• Revolutionizing cybersecurity through quantum research

    Scientists have found a novel way to safeguard quantum information during transmission, opening the door for more secure and reliable communication for warfighters on the battlefield. Recent advancements of cutting-edge technologies in lasers and nanophysics, quantum optics and photonics have given researchers the necessary tools to control and manipulate miniature quantum systems, such as individual atoms or photons - the smallest particles of light.

  • The manipulation of social media metadata

    Bad actors manipulate metadata to create effective disinformation campaigns. and a new study provides tips for researchers and technology companies trying to spot this “data craft.” “Data craft” is the term the report’s author uses to describe all those “practices that create, rely on, or even play with the proliferation of data on social media by engaging with new computational and algorithmic mechanisms of organization and classification.”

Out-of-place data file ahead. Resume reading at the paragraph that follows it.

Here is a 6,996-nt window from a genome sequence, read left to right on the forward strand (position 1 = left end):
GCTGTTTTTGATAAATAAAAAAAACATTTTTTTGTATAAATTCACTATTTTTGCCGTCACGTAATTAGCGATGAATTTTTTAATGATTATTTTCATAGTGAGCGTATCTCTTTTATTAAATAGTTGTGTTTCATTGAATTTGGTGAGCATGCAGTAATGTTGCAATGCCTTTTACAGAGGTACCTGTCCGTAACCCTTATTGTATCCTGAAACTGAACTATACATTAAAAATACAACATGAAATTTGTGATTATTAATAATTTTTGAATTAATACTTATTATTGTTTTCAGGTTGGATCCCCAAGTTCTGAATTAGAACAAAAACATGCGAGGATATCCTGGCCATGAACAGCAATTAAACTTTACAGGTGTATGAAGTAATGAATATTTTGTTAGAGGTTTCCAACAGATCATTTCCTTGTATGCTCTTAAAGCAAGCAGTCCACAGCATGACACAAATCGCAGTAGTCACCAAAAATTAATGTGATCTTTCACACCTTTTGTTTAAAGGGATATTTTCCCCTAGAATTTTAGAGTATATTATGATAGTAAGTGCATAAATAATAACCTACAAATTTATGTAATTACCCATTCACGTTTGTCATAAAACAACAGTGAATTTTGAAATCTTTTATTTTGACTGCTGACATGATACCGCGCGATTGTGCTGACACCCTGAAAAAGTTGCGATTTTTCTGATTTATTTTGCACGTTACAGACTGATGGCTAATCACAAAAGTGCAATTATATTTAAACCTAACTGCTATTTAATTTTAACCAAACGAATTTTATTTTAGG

• Predicting the impact of hackers, earthquakes -- and squirrels -- on the power grid

    What would it take for an entire American city to lose power? What circumstances and failures in the electrical grid’s infrastructure would lead to a dramatic, long-term blackout? And what weak points could utility companies invest in to help prevent a catastrophic shutdown?

  • Twitter bots played disproportionate role spreading misinformation during 2016 election

    An analysis of information shared on Twitter during the 2016 U.S. presidential election has found that automated accounts — or “bots” — played a disproportionate role in spreading misinformation online. The study analyzed 14 million messages and 400,000 articles shared on Twitter between May 2016 and March 2017 — a period that spans the end of the 2016 presidential primaries and the presidential inauguration on Jan. 20, 2017.

  • $2.5 million to support collaborative cybersecurity R&D

    DHS S&T and its counterparts in the Netherlands jointly announced a total of $2.5 million in collaborative cybersecurity research and development (R&D) across five U.S-Dutch research teams. The five research teams will collaborate to develop solutions for Distributed Denial of Defense Security (DDoSD) and Industrial Controls Systems Security.

  • Using game theory to quantify threats of cyberattacks on power grid